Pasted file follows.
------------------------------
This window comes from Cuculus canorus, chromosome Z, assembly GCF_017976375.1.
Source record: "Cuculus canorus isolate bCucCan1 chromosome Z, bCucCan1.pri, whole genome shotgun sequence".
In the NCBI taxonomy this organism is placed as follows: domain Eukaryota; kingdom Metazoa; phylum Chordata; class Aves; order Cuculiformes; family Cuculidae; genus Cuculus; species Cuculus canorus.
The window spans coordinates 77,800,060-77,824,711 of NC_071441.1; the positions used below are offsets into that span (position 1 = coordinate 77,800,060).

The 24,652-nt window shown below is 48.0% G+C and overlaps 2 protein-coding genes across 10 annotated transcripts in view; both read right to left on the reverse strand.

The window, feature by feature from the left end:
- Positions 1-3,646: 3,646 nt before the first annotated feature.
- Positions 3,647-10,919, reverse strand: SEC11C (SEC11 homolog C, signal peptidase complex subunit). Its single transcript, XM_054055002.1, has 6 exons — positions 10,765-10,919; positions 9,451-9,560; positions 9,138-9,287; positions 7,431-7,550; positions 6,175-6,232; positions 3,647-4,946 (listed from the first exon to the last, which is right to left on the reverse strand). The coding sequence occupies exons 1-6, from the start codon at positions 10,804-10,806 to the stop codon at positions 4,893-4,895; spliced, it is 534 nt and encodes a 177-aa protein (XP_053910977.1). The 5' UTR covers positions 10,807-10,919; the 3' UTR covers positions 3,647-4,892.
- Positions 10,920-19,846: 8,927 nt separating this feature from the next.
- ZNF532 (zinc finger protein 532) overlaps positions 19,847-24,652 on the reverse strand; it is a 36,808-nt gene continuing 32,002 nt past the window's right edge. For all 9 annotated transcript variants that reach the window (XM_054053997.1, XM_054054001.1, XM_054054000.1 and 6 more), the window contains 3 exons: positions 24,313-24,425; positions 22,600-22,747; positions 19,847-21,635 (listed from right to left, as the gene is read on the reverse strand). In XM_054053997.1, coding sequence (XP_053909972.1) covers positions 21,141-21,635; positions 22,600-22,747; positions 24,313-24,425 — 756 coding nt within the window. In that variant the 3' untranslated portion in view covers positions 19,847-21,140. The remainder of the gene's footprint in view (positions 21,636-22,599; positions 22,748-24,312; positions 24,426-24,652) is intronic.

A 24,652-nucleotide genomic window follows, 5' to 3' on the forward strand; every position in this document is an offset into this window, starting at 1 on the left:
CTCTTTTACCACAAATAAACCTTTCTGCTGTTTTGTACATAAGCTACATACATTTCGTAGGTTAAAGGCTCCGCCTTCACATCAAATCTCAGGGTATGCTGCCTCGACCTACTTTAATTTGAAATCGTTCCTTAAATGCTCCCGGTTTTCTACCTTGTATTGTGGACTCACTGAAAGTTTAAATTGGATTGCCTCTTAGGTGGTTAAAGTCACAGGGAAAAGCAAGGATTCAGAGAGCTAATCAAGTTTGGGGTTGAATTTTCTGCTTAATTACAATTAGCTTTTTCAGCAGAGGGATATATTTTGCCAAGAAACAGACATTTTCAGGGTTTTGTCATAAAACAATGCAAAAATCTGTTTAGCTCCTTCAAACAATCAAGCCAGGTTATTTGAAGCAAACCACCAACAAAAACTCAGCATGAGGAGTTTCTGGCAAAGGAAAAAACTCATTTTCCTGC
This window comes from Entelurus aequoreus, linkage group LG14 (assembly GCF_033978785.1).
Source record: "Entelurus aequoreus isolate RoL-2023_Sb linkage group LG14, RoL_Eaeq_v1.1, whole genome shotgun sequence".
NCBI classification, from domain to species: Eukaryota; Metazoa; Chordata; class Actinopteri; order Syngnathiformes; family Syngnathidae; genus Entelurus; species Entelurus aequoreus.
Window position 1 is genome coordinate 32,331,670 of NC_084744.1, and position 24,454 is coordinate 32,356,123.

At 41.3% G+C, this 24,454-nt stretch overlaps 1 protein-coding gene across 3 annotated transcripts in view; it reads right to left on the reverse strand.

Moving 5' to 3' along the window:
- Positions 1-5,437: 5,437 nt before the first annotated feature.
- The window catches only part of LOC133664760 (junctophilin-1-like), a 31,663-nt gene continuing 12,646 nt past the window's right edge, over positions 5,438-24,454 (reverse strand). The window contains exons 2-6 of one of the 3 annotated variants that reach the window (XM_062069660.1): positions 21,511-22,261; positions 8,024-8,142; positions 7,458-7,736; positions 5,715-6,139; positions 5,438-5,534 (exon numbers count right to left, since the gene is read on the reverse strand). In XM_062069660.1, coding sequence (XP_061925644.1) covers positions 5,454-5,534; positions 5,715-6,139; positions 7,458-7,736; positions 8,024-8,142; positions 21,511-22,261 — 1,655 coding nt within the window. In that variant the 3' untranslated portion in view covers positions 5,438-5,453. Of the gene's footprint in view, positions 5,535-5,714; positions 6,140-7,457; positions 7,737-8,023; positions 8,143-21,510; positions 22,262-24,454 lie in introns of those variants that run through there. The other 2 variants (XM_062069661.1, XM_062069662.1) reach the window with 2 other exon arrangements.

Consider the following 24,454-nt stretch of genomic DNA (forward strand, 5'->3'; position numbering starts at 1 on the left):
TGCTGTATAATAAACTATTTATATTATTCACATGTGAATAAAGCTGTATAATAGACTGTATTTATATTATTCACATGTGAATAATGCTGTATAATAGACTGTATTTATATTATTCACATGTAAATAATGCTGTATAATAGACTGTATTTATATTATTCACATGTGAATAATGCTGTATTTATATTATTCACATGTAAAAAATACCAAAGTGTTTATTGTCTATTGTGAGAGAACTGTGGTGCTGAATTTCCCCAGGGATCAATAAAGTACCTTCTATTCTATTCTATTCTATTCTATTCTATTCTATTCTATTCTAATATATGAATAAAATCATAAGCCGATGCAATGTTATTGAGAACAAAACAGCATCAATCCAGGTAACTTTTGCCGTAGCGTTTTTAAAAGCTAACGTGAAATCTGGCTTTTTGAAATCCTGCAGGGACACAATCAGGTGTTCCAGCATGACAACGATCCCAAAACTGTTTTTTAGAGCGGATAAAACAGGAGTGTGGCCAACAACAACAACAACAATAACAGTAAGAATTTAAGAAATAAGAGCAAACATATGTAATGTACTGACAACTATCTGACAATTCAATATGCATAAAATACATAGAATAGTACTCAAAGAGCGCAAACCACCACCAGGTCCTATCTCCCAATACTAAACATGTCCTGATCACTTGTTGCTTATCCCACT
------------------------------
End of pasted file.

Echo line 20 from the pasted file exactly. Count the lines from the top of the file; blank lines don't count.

- The window catches only part of LOC133664760 (junctophilin-1-like), a 31,663-nt gene continuing 12,646 nt past the window's right edge, over positions 5,438-24,454 (reverse strand). The window contains exons 2-6 of one of the 3 annotated variants that reach the window (XM_062069660.1): positions 21,511-22,261; positions 8,024-8,142; positions 7,458-7,736; positions 5,715-6,139; positions 5,438-5,534 (exon numbers count right to left, since the gene is read on the reverse strand). In XM_062069660.1, coding sequence (XP_061925644.1) covers positions 5,454-5,534; positions 5,715-6,139; positions 7,458-7,736; positions 8,024-8,142; positions 21,511-22,261 — 1,655 coding nt within the window. In that variant the 3' untranslated portion in view covers positions 5,438-5,453. Of the gene's footprint in view, positions 5,535-5,714; positions 6,140-7,457; positions 7,737-8,023; positions 8,143-21,510; positions 22,262-24,454 lie in introns of those variants that run through there. The other 2 variants (XM_062069661.1, XM_062069662.1) reach the window with 2 other exon arrangements.